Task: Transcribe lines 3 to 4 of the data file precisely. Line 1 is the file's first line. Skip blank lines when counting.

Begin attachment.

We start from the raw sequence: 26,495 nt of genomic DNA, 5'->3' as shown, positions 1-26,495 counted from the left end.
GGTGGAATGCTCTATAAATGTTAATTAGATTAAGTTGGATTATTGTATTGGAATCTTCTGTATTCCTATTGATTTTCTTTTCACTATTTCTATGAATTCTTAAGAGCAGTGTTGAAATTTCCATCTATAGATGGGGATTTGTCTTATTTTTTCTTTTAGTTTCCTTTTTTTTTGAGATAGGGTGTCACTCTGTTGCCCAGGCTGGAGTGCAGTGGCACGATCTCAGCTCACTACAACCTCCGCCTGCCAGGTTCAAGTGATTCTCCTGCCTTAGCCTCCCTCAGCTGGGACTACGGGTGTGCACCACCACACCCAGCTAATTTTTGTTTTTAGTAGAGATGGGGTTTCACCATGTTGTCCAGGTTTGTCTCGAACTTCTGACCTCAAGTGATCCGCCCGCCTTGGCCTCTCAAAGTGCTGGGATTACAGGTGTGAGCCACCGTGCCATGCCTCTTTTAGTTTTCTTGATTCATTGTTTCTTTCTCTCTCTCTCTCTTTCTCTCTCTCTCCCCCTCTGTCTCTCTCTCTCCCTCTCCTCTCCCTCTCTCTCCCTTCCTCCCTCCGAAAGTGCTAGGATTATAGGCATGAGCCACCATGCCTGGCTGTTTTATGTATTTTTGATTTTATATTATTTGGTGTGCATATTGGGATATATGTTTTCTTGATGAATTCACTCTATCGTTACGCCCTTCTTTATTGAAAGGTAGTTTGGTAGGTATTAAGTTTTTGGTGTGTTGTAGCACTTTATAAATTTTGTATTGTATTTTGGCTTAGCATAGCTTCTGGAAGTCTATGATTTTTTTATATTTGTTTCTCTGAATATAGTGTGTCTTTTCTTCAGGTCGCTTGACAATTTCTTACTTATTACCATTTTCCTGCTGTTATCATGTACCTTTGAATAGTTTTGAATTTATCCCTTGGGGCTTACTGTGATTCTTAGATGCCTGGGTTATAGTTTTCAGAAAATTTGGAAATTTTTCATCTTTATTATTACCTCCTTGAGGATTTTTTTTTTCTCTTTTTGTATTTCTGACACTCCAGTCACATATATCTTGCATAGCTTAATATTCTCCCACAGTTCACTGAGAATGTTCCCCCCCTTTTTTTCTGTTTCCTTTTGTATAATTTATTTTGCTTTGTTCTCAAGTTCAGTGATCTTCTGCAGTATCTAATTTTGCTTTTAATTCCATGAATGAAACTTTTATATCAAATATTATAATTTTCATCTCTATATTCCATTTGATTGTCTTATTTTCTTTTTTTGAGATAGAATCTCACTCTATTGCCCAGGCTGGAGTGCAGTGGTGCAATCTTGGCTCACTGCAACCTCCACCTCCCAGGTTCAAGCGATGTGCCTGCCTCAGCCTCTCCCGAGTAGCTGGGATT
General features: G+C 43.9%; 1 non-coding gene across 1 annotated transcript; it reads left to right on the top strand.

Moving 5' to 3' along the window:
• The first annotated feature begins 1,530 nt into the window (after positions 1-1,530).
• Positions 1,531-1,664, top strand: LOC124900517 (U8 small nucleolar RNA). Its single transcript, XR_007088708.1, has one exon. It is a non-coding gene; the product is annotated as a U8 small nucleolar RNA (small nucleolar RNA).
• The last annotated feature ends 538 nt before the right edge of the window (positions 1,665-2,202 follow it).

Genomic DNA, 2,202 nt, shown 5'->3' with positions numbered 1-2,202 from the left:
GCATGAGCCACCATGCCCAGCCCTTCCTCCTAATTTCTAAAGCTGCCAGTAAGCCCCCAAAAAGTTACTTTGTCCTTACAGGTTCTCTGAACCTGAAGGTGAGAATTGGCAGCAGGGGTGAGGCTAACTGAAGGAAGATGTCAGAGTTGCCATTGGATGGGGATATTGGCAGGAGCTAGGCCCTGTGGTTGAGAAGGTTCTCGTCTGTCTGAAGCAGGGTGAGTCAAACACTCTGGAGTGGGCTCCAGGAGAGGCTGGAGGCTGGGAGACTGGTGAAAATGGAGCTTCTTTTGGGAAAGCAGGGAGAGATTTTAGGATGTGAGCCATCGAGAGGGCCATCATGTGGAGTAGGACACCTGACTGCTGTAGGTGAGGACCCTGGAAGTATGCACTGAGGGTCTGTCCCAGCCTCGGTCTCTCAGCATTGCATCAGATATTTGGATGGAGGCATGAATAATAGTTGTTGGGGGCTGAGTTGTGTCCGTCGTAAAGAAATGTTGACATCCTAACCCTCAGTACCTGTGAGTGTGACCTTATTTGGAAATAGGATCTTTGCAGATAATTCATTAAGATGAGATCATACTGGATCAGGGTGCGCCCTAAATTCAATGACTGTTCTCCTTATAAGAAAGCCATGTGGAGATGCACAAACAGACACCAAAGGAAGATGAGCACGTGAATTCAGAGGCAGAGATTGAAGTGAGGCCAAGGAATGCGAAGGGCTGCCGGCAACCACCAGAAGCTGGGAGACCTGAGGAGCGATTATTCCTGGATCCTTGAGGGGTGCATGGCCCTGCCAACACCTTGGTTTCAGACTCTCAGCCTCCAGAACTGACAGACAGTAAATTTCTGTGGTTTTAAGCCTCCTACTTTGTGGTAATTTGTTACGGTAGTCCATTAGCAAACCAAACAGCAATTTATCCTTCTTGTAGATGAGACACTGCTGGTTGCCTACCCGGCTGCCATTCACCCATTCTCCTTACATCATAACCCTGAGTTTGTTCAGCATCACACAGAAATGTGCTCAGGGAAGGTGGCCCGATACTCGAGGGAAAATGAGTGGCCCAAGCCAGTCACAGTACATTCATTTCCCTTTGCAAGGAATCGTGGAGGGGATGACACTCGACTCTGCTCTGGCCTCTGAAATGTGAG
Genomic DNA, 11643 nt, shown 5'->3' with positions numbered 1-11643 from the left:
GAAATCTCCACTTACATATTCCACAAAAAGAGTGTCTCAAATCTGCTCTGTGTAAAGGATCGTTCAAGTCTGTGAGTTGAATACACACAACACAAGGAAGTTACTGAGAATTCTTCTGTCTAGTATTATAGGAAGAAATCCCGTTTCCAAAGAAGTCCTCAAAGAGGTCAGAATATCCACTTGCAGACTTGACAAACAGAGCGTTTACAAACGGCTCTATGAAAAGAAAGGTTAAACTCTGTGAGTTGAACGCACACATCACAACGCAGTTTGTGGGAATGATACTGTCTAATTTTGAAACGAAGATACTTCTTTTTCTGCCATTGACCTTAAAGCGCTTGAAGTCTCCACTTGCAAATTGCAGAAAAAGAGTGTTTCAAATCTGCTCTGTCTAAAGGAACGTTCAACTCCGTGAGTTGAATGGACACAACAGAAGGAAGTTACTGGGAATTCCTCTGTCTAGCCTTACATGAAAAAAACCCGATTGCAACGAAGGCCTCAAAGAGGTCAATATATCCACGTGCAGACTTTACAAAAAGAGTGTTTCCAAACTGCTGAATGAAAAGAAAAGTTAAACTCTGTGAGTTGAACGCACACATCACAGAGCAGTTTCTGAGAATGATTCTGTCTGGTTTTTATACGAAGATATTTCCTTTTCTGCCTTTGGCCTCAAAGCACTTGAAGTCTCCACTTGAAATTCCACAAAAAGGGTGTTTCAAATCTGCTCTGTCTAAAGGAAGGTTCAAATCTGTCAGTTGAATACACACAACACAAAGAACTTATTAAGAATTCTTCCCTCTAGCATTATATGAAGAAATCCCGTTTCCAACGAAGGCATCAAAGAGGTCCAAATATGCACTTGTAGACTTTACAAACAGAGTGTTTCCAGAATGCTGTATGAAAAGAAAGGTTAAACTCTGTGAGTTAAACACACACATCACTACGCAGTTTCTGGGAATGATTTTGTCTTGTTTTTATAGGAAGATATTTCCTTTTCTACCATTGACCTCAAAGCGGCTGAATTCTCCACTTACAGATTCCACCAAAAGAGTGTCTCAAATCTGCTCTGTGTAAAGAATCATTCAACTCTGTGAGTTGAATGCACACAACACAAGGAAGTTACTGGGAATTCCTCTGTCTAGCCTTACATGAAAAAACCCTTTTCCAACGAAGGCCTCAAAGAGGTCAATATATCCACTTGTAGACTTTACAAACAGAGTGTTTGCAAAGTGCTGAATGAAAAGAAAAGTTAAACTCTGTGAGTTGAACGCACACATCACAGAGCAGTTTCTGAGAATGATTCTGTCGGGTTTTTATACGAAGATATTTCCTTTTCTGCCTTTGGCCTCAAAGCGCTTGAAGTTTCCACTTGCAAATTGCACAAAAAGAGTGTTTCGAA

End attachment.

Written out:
General features: G+C 43.9%; 1 non-coding gene across 1 annotated transcript; it reads left to right on the top strand.

Moving 5' to 3' along the window: